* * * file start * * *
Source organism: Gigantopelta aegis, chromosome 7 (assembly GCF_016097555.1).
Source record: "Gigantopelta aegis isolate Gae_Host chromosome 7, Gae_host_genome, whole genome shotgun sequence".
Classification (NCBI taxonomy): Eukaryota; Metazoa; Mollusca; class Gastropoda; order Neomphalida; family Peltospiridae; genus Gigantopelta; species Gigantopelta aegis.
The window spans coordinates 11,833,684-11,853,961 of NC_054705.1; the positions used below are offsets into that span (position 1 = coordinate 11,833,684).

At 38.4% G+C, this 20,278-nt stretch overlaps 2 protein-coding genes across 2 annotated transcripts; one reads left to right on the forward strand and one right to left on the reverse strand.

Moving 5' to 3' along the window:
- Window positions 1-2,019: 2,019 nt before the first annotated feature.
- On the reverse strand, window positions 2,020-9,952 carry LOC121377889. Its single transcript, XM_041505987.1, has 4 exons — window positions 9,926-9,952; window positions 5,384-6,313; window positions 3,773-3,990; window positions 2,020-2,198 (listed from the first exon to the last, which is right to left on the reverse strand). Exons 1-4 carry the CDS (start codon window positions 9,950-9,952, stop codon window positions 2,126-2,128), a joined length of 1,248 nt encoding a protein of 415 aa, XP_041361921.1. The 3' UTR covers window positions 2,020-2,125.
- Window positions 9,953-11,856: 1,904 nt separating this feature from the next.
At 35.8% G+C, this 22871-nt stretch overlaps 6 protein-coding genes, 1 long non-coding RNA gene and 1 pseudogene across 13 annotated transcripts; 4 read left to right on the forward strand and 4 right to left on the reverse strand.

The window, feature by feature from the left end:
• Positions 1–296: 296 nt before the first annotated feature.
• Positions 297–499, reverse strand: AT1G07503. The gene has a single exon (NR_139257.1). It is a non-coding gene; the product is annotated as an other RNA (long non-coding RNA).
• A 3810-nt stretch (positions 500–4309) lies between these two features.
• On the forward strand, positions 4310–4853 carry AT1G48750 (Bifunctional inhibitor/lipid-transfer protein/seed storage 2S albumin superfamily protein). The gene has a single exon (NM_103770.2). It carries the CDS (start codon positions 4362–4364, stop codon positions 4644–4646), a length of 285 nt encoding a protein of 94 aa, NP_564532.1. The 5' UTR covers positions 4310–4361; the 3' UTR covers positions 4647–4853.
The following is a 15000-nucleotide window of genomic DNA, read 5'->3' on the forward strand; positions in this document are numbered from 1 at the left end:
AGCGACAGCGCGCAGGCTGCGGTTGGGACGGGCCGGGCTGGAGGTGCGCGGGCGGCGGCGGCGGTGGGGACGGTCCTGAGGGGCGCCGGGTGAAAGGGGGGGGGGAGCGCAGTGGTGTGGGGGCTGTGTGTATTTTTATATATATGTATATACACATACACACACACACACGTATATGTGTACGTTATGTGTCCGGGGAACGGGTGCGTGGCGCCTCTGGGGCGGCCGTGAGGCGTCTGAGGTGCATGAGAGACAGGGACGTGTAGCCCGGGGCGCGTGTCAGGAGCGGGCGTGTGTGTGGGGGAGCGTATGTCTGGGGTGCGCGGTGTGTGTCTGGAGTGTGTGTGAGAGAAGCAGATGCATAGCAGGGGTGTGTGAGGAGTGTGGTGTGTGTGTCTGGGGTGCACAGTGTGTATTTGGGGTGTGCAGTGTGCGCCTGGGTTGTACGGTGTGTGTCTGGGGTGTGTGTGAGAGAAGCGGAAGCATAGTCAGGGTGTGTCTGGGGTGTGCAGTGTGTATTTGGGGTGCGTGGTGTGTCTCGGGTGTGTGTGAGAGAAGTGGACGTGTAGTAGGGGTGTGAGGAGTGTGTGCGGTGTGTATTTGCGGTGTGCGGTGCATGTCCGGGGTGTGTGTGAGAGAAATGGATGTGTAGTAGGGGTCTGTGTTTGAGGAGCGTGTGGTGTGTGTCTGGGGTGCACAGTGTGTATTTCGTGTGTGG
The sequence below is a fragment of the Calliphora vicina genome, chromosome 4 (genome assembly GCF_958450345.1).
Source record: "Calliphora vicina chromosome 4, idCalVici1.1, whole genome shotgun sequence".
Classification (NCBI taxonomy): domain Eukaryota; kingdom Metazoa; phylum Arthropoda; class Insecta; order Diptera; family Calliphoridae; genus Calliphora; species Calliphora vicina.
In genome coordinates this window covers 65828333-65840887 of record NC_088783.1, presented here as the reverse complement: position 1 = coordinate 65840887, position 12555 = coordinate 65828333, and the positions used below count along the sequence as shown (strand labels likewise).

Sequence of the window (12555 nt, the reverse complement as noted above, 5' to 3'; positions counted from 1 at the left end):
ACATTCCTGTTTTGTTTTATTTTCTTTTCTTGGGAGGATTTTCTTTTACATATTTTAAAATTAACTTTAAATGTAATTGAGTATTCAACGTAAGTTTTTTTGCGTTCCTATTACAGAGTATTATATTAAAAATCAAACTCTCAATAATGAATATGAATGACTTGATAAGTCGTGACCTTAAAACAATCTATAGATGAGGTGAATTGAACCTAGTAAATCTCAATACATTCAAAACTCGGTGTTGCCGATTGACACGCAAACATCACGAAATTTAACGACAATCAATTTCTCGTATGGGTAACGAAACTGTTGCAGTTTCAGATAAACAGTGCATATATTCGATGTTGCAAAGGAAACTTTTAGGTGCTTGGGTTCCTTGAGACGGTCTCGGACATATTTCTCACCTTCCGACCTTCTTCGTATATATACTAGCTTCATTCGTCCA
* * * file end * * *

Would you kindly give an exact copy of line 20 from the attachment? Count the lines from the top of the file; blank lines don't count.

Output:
Classification (NCBI taxonomy): domain Eukaryota; kingdom Metazoa; phylum Arthropoda; class Insecta; order Diptera; family Calliphoridae; genus Calliphora; species Calliphora vicina.